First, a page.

Patterns in Dungeon Maps: For Fun and Profit and TPK
April 14, 2011
One night last year, I dumped the crate of wooden toy blocks out on the floor and spread out a random collection of shapes. (You’ve seen these blocks before.) My goal was to create a random dungeon, each block representing a room. I didn’t discover a revolutionary new method of generating dungeons that night, but after putting the blocks away I started to draw a map. The consistently sized and oriented blocks still on my mind, I drew this map in pencil:
Actually, that is how the map looked after several evenings of modifying the original map I had drawn on that wooden block night. LOTS of erasing occurred as I moved, rotated, and fiddled with the rooms and corridors to make it fit together. Later, I used ink and tracing paper to create a version suitable for scanning into GIMP. (Alternatively, I could have just traced in GIMP using transparent layers.) Digitally adding color resulted in the map for the Tomb of the Monkey God, the dungeon contained in the Fire in the Jungle supplement.
It’s a four-level dungeon, the darker greens representing deeper levels. Quite a tangled mess of rooms and corridors at first glance, but its structure is simple once you get familiar with it. There are miniature level maps provided along the bottom of the map to help the DM understand the level structure. If you look closely, you’ll notice that levels 2 and 3 are actually each split into two separate sub-levels.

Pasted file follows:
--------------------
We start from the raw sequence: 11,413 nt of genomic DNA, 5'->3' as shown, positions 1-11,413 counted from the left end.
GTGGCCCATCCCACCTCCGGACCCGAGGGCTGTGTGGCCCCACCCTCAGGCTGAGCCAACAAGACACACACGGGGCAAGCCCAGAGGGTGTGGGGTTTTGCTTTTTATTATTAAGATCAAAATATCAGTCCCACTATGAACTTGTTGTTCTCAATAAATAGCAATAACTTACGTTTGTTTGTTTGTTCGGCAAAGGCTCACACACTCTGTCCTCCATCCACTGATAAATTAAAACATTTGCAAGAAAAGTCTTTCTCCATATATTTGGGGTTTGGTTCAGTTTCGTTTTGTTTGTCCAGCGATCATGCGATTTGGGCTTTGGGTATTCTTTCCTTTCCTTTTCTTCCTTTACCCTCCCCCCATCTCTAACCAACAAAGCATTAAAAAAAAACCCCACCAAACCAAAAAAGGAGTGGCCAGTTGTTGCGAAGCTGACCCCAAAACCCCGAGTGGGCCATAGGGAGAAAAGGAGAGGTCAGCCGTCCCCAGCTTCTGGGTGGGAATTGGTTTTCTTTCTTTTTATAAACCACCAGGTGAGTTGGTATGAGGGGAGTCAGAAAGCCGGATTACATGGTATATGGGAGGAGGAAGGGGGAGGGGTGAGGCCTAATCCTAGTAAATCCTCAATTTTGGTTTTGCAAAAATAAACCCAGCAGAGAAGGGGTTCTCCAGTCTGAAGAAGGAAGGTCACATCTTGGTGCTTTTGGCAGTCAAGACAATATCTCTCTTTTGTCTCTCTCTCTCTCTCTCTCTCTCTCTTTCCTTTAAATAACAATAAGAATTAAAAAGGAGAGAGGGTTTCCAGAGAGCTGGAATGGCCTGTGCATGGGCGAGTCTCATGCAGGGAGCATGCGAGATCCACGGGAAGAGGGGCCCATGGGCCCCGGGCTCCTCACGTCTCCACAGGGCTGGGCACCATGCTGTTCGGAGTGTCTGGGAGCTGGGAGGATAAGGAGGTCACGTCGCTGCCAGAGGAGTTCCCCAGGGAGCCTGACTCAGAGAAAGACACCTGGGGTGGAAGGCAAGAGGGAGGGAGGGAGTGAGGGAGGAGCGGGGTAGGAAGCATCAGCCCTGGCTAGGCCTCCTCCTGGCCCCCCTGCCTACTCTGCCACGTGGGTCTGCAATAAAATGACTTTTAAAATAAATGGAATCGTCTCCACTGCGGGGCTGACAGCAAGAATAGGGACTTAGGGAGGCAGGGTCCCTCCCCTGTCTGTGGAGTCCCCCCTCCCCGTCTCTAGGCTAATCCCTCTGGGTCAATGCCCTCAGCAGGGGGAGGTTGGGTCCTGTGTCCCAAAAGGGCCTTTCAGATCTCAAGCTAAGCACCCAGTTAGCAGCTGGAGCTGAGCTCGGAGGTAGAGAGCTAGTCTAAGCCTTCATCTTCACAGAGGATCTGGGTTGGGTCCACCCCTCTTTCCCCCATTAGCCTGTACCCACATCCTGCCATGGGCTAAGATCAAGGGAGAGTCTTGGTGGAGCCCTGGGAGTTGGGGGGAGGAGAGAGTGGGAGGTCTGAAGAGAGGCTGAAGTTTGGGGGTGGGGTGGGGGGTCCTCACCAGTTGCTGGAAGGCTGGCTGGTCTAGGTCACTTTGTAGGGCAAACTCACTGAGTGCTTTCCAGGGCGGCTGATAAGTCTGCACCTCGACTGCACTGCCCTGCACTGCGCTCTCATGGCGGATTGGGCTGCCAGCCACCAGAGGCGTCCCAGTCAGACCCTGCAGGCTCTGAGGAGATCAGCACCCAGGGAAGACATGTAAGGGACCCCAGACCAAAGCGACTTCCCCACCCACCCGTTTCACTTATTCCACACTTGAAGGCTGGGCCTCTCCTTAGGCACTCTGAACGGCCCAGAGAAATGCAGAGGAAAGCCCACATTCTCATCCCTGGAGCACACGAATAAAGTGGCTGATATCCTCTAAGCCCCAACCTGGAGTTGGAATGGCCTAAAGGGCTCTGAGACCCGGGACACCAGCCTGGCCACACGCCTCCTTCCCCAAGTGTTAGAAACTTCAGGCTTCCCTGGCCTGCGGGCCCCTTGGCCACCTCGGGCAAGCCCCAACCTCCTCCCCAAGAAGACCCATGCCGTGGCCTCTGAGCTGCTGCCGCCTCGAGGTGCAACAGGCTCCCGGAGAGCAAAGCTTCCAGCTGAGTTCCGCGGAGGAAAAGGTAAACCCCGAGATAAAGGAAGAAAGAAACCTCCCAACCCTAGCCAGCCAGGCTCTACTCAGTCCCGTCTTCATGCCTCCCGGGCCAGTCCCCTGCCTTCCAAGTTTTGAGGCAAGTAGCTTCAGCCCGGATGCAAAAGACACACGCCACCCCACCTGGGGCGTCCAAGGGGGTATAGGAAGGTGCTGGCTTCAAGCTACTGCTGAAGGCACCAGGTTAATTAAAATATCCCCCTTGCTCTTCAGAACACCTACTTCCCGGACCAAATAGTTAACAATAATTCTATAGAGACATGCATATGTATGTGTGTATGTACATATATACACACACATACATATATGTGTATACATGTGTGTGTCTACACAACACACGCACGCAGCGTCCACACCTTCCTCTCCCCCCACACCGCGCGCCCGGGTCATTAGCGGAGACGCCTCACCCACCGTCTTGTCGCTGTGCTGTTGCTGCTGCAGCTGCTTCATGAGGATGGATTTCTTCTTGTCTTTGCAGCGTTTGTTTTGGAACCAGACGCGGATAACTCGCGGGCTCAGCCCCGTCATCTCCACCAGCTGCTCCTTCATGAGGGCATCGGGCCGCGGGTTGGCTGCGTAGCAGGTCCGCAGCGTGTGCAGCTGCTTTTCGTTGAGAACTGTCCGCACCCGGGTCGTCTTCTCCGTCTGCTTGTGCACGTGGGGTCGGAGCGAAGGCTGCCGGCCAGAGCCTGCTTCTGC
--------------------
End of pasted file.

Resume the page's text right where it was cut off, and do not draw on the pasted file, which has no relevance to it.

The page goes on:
ChicagoWiz and I discussed some benefits and drawbacks of this this style of dungeon presentation (click here), but what I want to highlight here is how some features of the design facilitate ease of mapping, despite its complexity.
- Simple and consistent room shapes and sizes aid the DM in describing the tomb’s structure. All the circular rooms are the same size and all the rectangular rooms are the same size.
- More importantly, the corridors always enter and leave the rectangle rooms from the corners and always in cardinal directions. No entrances or exits in the middle of a wall.
- The above two factors being true, the DM can succinctly and accurately describe each room (except the final two chambers on the deepest level). For example: “You’ve entered the SW corner of a standard rectangular room stretching to the north, with another exit in the NE corner heading N.”
While these repeating patterns can aid in mapping, they also (in conjunction with a lack of overlaid measurement grid, forcing DMs to “eyeball” corridor lengths) may cause PCs to puzzle over their map, wondering if they got it right:
“Hey, haven’t we been here before? Lemme look at the map.” [Player intensely studies the map, rotates it several times, pulls out hair.]
Meanwhile, the escalating danger of the tomb sends more and more wandering monsters bearing in on the delvers. Dare the PCs push ahead without taking the time to validate the accuracy of their maps?
Great rewards for the living who have dared.
This post is part of the RPG Blog Carnival: RPG Cartography.